Up country insight: Is regulated time of drinking respected?

EASTERN PROVINCE GATSIBO — The government directed people to adjust the time for drinking alcohol in the country, but has it been honored?

EASTERN PROVINCE

GATSIBO — The government directed people to adjust the time for drinking alcohol in the country, but has it been honored?

In villages people seem not to care about their drinking patterns; at times starting to drink in the morning when they are expected to be working. The recommended time is from 5.00pm

People drink alcohol for different reasons; today, like it was in our traditional society. Alcohol draws people together; friends meet to discuss various social issues or simple charting on a glass of beer.

Some after a long day’s work feel that they need a drink to relax their minds and at times to catch up on the latest gossip.

In villages, the local brew commonly called kanyanga, and kigagye are mostly taken.

Residents use the market days especially for drinking after selling their produce; and the market day is a special event. In most areas it is twice a week.

Some however, drink as a means to escape from their problems and this is when they become a danger to society; in that such people do not mind about the expenditures.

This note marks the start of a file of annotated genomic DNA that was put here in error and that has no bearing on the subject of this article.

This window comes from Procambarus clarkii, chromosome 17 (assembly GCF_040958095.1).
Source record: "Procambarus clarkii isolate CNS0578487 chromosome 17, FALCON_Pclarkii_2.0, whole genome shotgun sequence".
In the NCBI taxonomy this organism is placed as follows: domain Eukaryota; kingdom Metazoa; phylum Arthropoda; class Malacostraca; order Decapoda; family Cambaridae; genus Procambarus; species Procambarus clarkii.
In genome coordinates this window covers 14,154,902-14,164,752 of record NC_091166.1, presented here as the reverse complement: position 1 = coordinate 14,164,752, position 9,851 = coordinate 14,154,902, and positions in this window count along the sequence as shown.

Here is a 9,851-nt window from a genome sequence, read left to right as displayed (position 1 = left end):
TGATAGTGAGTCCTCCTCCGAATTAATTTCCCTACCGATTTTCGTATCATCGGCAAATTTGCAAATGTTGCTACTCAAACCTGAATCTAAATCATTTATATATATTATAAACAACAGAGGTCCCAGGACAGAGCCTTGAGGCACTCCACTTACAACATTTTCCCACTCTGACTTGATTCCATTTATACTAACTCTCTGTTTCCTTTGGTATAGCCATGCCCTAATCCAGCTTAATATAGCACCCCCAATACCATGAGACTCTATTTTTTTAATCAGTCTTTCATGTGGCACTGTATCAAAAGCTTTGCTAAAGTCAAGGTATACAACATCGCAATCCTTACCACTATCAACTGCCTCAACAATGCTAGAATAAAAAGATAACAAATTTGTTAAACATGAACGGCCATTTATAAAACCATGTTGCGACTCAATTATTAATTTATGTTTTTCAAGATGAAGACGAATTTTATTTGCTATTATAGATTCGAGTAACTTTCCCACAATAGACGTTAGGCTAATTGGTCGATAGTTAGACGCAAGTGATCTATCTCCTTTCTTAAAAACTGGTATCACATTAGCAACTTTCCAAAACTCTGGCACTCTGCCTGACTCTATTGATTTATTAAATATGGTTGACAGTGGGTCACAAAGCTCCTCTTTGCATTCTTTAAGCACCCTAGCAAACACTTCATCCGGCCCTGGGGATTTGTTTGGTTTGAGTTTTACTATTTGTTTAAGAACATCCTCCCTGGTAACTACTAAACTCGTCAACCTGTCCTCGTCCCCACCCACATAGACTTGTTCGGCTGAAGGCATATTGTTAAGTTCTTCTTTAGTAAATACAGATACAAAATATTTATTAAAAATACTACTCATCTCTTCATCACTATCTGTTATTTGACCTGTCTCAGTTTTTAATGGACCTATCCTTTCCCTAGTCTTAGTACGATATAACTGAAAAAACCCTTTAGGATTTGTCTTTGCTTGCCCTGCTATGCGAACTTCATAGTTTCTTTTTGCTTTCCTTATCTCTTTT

Children see elders as their role models and have the urge to emulate them in future. It is therefore wrong for people who are seen as responsible members of the society to over drink and become a nuisance.

Recently, a prominent man in Rwimbogo sector in Gatsibo district, who is the chairman of a local AIDS association drank too much and was mistaken for dead.

On Saturday being a market day, Birekereho went drinking from morning and by 3: 00 pm he was so drunk that he lost his stamina and fell on his way home.

People gathered around him after he had fallen near Nyakayaga primary school. He was discovered by primary kids thinking he was dead.

It was later discovered that the man had just taken more than enough alcohol and even soiled himself.

This gentleman is supposed to be an example to others yet alcohol has turned him into a nuisance, he has become a common talk.

Apart from affecting morality, too much drinking of alcohol especially kanyanga in villages has been blamed for increasing cases of domestic violence and fights.

Last month, a policeman after allegedly taking too much liquor walked into a small pub in kabarore and shot his colleague wounding him severely and was admitted in critical condition.

Another bizarre incidence happened in Rwagitima, where friends were drinking and eating, after which one pierced a metallic wire into another’s ear almost killing him.

These are just some of the negative effects of alcohol that have come to the limelight. Although drinking seems to be a norm, local leaders should step up a war against overdrinking which has led some people abandon their responsibilities.

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